Fort Cumming, in present day La Fayette, Georgia, was a stockade that housed Cherokee
before their removal on the Trail of Tears. Nothing remains of the fort. Today,
the site contains only a historical marker documenting the events that took place there
and two metal building used by the city of La Fayette to cover and protect two spring
sources that provided water for the fort and today's population.
On December 29, 1835, at New Echota, the capital of the Cherokee Nation, some of the Cherokee leaders signed a treaty with the U.S. government agreeing to the removal of all Cherokees to the West. The Native Americans who signed the treaty also agreed to relinquish all Cherokee lands east of the Mississippi River.
The U.S. Senate ratified the treaty on May 23, 1836, and the Cherokees were given two years to leave Georgia. Many Cherokees did not recognize the New Echota Treaty and refused to leave their homes. Gen. Winfield Scott was charged with gathering together the Cherokees and removing them from Southeast.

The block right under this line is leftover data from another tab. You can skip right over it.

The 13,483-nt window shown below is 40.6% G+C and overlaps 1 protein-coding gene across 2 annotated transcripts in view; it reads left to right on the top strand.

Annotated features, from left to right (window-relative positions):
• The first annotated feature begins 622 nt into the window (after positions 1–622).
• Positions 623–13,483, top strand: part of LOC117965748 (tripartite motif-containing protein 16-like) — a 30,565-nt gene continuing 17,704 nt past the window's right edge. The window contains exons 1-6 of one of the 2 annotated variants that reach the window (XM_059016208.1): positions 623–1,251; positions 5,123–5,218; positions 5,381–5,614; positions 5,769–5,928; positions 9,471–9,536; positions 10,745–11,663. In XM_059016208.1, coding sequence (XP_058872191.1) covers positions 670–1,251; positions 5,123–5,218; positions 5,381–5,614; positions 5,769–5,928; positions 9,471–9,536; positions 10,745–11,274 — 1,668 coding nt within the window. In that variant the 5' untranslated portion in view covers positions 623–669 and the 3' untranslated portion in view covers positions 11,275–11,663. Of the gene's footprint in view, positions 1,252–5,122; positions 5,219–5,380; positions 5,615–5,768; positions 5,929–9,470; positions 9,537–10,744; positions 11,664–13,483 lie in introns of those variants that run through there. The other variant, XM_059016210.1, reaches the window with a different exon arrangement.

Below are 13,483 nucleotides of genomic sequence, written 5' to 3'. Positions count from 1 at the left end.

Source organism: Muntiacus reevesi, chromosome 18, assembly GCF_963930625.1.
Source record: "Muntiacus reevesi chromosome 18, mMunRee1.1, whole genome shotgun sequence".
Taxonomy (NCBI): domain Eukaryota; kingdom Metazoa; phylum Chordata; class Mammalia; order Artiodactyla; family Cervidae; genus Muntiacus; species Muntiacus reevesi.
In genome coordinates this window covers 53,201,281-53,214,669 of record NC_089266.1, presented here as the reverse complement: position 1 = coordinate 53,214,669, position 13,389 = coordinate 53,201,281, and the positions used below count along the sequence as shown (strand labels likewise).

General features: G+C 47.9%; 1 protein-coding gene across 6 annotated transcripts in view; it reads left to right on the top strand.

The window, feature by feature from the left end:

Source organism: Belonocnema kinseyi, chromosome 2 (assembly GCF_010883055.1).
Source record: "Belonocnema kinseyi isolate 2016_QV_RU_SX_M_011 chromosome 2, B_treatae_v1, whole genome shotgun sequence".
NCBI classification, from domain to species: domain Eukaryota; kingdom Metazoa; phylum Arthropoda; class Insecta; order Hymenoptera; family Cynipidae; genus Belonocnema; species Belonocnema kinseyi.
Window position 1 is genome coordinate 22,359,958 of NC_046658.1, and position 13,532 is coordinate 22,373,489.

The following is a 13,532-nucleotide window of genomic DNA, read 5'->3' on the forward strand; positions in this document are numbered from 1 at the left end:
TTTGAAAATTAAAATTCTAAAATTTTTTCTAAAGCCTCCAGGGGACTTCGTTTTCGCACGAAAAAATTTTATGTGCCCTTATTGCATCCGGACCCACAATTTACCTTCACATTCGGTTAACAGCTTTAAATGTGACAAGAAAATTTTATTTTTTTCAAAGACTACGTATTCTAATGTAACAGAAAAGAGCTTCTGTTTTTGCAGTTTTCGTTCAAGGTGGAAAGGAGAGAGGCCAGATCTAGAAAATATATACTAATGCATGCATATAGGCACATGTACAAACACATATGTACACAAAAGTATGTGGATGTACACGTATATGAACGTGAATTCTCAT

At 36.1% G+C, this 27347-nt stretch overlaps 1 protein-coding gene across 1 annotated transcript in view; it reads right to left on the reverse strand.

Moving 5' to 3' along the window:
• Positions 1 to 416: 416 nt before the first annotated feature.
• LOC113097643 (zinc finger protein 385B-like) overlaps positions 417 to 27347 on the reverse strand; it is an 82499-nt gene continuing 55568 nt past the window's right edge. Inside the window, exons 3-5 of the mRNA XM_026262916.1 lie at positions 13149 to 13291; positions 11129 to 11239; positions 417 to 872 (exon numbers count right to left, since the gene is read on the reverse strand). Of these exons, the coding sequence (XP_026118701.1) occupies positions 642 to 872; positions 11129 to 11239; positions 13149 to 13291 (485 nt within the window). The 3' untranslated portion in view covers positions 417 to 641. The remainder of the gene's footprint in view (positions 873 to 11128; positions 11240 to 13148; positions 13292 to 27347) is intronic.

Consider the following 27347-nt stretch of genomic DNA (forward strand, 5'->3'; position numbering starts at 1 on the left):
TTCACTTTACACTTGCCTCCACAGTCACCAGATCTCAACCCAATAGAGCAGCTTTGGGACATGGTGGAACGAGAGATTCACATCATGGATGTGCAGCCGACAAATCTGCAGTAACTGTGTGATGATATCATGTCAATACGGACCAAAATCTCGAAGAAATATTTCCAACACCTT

Stockades were built to house the Cherokees until they could be removed to the West. Fort Cumming in La Fayette, Georgia was one of those stockades. This site was chosen because of the availability of water supplied by natural springs. These springs are still used today to supply the town of La Fayette water.
Capt. Samuel Farris and a company of Georgia volunteers guarded the Cherokees until their removal. The fort is believed to have housed about 500 men, women and children. It was built in 1836 and named for David B. Cumming, a Methodist minister and missionary to the Cherokees.
The fort was a large enclosure of upright logs with a rifle tower in each corner. No photos or drawings of the structure have been found. The stockade with block house was built on a hill just above the area now known as Big Spring.
Today there are two large metal buildings used to cover water sources used for town's water supply.
Fort Cumming Marker
West Indiana Ave near Part St
La Fayette, Georgia